The Americans with Disabilities Act (ADA), a civil rights law that was passed in 1990, prohibits discrimination against individuals with disabilities in all public areas, including playgrounds. This means that all public parks and playgrounds have to make sure they meet the ADA accessibility guidelines making their public space accessible to people with disabilities.
What does accessible mean, exactly? According to OxfordDictionaries.com, the term accessible means: “able to be reached or entered”. So the ADA requires that public areas are “able to be reached or entered” by persons with disabilities – but what about beyond that? If the elements of a playground are accessible, but unable to be used by someone with a disability, then what is the point?
That is where inclusive playgrounds come in to play. Inclusive does not just provide access to facilities, but makes those facilities usable by all people. They are developmentally appropriate for every single child, with or without any given ability. The elements of an ADA playground equipment and inclusive playgrounds are constructed to be comfortably used by kids of all different sizes, postures, sensory needs, motor control and mobility.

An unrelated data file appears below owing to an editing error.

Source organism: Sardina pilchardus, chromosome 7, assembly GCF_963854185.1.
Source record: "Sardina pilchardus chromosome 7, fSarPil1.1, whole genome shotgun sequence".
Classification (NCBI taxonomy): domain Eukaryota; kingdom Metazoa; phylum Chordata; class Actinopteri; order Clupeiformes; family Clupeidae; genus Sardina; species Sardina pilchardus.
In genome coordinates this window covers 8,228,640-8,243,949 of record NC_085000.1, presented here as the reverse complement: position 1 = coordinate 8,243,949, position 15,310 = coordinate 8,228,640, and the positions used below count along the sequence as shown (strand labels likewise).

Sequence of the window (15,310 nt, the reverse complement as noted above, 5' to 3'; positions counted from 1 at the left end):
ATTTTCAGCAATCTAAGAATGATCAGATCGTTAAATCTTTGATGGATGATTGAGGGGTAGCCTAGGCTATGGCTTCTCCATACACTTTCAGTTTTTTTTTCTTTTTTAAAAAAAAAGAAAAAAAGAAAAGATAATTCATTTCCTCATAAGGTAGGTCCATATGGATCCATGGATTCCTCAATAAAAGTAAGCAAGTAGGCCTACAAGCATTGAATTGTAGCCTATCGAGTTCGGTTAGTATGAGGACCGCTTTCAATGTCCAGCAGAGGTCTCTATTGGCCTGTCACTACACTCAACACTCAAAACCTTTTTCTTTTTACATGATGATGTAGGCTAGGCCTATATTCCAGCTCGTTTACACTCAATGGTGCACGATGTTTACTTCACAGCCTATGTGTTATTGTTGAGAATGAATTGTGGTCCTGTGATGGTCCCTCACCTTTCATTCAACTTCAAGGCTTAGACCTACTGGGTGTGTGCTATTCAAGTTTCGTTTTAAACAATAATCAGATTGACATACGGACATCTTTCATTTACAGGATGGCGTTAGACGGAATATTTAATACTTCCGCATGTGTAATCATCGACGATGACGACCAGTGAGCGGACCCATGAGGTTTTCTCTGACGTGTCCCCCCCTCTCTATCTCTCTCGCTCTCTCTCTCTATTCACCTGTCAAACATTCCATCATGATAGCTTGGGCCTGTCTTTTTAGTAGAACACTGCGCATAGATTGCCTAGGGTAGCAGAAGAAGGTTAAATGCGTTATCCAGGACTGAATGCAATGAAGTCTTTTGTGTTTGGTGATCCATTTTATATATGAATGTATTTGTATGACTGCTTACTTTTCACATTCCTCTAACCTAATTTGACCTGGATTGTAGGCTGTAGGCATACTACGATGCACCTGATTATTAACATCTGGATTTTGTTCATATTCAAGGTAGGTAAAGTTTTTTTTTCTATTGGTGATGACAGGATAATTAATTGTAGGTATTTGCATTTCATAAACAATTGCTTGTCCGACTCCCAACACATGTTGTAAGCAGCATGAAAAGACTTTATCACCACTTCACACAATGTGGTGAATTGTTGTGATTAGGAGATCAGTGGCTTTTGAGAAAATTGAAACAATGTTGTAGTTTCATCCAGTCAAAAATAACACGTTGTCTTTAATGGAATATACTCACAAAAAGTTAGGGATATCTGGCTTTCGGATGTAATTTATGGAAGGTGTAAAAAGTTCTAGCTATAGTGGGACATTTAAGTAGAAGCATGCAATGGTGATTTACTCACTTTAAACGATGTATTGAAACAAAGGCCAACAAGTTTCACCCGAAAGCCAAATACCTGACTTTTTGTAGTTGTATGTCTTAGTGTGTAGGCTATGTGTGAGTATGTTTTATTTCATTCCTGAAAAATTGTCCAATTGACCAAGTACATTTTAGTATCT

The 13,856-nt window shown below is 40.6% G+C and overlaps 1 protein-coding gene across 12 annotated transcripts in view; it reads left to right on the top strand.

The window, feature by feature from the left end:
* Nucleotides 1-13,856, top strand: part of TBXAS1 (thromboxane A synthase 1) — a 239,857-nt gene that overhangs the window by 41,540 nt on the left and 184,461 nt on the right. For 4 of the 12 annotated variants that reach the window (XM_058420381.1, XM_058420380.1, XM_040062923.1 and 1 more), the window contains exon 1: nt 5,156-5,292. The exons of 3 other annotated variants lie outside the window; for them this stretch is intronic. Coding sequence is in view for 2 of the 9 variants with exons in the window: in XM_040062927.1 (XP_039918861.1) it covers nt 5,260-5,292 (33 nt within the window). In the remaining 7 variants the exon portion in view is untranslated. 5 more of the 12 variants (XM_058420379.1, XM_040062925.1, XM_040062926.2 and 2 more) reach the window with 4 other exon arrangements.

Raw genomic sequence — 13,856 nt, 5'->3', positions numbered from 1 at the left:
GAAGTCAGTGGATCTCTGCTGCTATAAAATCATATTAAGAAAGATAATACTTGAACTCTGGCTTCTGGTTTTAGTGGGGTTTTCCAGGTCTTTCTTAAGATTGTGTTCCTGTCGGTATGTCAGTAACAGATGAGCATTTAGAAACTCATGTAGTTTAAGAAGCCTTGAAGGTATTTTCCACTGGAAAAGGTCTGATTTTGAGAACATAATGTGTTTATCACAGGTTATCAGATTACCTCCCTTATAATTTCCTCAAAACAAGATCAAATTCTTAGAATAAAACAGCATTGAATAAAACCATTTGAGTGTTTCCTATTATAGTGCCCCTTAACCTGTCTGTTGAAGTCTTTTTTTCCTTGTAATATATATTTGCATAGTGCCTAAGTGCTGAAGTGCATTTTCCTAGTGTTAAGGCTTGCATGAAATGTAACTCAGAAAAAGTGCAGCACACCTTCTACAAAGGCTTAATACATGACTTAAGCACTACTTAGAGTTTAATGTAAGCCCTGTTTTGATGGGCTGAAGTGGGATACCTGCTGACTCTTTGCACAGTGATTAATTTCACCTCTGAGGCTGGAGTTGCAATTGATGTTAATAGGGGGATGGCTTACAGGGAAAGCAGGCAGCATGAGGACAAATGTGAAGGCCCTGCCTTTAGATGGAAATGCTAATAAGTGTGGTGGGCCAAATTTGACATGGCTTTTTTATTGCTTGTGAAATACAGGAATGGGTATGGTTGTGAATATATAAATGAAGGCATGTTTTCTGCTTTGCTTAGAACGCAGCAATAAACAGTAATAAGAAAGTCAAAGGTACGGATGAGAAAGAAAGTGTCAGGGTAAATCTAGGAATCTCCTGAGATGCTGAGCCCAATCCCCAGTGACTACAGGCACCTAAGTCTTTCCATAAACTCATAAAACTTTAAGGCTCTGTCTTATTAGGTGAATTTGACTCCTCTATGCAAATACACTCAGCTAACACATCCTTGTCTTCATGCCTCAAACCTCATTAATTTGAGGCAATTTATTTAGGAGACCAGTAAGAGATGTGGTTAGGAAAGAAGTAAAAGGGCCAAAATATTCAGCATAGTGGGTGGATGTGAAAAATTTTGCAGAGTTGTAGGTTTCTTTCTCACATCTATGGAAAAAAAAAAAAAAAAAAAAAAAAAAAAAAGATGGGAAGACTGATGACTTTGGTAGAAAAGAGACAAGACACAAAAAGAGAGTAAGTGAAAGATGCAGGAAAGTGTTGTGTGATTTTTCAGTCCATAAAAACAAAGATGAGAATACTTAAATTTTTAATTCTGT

Physical play helps kids’ development with physical, social, sensory and motor skills – and when they can’t participate it affects their growth on the inside. Inclusive playgrounds are designed so that every child, regardless of their disabilities, has an equal ability to play independently and interact with their peers on an even playing field. This equal opportunity helps them keep up developmentally with their peers through challenging play opportunities.
Once you note the difference between accessible and inclusive, it isn’t hard to see that they are not one and the same, although they do go hand in hand. Complying with the minimum ADA requirements will not give you an inclusive playground. With all the inclusive options out there today there is no excuse to not build (or renovate) your playground to be all-inclusive. All children should have the opportunity to play and develop on the same level as their peers!